Nia is chagrined to admit that she too was initially afraid because she had been scared off by media stories that children in foster care were too “damaged.” When she learned it wasn’t true, she wrote her story of adopting from foster care readily admitting her misconceptions, mistakes and lessons learned.

“Being my daughter’s mother has changed me. My daughter filled a raggedy hole in my heart. She is the love of my life,” Nia says.

Nia urges Canadians considering adoption to think about opening their hearts, and their homes, to children and youth in foster and group care. She supports all forms of adoption and doesn’t advocate for one over the other, however.

“I’ve met great kids living in kind foster homes, who eventually age out of the system without a family to call their own. I have met people whose hearts ache to be parents, who don’t know the ways to adopt,” she writes in Instant Mom.

Adoption is an option for single parents, same-sex couples, and kinship families — families who may be related to or know a child in foster or group care. It’s also critical that older children and youth in foster care, including teenagers, find permanent families before they leave the child welfare system without the critical safety net a family provides.

“If you bring an older child into your home, you can give her a fresh start. A big plus is an older child can verbalize and tell you what they need and how they are feeling,” Nia adds.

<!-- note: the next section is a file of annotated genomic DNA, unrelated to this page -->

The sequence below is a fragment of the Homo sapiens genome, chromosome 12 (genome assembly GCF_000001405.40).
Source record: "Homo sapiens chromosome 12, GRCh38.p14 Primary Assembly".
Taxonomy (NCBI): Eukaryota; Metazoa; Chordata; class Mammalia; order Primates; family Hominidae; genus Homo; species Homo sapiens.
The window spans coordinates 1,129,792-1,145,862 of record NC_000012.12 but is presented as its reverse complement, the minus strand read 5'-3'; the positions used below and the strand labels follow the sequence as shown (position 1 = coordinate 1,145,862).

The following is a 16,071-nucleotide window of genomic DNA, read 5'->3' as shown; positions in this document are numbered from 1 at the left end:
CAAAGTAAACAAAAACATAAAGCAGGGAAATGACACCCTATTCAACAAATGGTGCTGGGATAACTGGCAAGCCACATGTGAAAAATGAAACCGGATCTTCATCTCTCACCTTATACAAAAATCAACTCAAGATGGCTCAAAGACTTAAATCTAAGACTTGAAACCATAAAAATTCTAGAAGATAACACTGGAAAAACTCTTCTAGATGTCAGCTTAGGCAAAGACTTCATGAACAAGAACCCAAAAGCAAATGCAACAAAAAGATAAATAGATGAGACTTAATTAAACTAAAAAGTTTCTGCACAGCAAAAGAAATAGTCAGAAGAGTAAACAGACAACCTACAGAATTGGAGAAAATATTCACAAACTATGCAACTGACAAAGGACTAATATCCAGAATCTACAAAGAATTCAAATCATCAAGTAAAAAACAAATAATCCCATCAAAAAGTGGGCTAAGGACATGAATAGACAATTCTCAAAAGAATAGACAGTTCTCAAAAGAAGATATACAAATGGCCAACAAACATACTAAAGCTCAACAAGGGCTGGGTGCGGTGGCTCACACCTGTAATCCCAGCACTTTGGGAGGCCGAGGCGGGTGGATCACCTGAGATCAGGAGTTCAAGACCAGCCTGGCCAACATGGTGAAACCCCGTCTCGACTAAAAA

Although Nia protects her daughter’s privacy and anonymity, she sought Ilaria’s permission to talk about their journey because she felt compelled to tell the positive adoption stories seldom highlighted in popular media.

“I needed to talk about how in the world of adoption, I have met astonishingly good people who strive to make a difference,” Nia says. “A family is a family, and there are 30,000 children and youth in Canada waiting for one. Our daughter came to live with us, and turned our house into a home.”

Like the Adoption Council of Canada, Nia believes every child and youth deserves a permanent home. Donate today to help the Adoption Council of Canada make this happen for thousands of waiting children and youth in Canada.